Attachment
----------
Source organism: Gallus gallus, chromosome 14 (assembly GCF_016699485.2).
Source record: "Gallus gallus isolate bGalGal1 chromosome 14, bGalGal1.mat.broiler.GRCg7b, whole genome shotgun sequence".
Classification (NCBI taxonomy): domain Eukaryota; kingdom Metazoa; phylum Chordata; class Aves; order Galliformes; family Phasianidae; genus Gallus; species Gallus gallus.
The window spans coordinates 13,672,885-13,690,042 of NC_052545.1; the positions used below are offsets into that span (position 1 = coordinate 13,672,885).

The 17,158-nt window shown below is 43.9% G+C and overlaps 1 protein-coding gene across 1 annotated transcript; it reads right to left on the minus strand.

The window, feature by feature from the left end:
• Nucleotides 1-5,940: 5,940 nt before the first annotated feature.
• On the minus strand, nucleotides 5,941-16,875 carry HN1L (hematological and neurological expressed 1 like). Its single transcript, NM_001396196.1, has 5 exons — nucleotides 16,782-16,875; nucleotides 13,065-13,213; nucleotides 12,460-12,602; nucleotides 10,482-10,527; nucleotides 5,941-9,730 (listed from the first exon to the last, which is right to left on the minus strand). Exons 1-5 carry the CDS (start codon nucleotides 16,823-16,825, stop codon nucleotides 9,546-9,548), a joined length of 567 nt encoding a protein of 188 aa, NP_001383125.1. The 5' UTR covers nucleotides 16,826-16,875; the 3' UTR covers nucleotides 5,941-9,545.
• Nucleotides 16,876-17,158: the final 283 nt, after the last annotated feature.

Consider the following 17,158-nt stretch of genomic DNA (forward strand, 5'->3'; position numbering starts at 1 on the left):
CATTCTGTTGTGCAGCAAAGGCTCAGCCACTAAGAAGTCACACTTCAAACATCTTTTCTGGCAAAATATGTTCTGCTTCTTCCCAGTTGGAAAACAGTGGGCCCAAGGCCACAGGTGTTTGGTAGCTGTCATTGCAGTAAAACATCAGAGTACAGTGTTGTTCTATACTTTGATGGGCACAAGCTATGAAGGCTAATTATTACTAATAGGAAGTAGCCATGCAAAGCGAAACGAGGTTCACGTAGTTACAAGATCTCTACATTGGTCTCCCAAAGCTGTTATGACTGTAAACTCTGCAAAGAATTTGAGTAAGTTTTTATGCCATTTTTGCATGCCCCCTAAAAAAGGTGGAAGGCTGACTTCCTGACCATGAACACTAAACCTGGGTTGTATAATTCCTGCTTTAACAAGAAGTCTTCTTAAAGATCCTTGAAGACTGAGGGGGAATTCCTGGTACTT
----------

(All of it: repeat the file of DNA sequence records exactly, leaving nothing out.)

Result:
Source organism: Gallus gallus, chromosome 14 (assembly GCF_016699485.2).
Source record: "Gallus gallus isolate bGalGal1 chromosome 14, bGalGal1.mat.broiler.GRCg7b, whole genome shotgun sequence".
Classification (NCBI taxonomy): domain Eukaryota; kingdom Metazoa; phylum Chordata; class Aves; order Galliformes; family Phasianidae; genus Gallus; species Gallus gallus.
The window spans coordinates 13,672,885-13,690,042 of NC_052545.1; the positions used below are offsets into that span (position 1 = coordinate 13,672,885).

The 17,158-nt window shown below is 43.9% G+C and overlaps 1 protein-coding gene across 1 annotated transcript; it reads right to left on the minus strand.

The window, feature by feature from the left end:
• Nucleotides 1-5,940: 5,940 nt before the first annotated feature.
• On the minus strand, nucleotides 5,941-16,875 carry HN1L (hematological and neurological expressed 1 like). Its single transcript, NM_001396196.1, has 5 exons — nucleotides 16,782-16,875; nucleotides 13,065-13,213; nucleotides 12,460-12,602; nucleotides 10,482-10,527; nucleotides 5,941-9,730 (listed from the first exon to the last, which is right to left on the minus strand). Exons 1-5 carry the CDS (start codon nucleotides 16,823-16,825, stop codon nucleotides 9,546-9,548), a joined length of 567 nt encoding a protein of 188 aa, NP_001383125.1. The 5' UTR covers nucleotides 16,826-16,875; the 3' UTR covers nucleotides 5,941-9,545.
• Nucleotides 16,876-17,158: the final 283 nt, after the last annotated feature.

Consider the following 17,158-nt stretch of genomic DNA (forward strand, 5'->3'; position numbering starts at 1 on the left):
CATTCTGTTGTGCAGCAAAGGCTCAGCCACTAAGAAGTCACACTTCAAACATCTTTTCTGGCAAAATATGTTCTGCTTCTTCCCAGTTGGAAAACAGTGGGCCCAAGGCCACAGGTGTTTGGTAGCTGTCATTGCAGTAAAACATCAGAGTACAGTGTTGTTCTATACTTTGATGGGCACAAGCTATGAAGGCTAATTATTACTAATAGGAAGTAGCCATGCAAAGCGAAACGAGGTTCACGTAGTTACAAGATCTCTACATTGGTCTCCCAAAGCTGTTATGACTGTAAACTCTGCAAAGAATTTGAGTAAGTTTTTATGCCATTTTTGCATGCCCCCTAAAAAAGGTGGAAGGCTGACTTCCTGACCATGAACACTAAACCTGGGTTGTATAATTCCTGCTTTAACAAGAAGTCTTCTTAAAGATCCTTGAAGACTGAGGGGGAATTCCTGGTACTT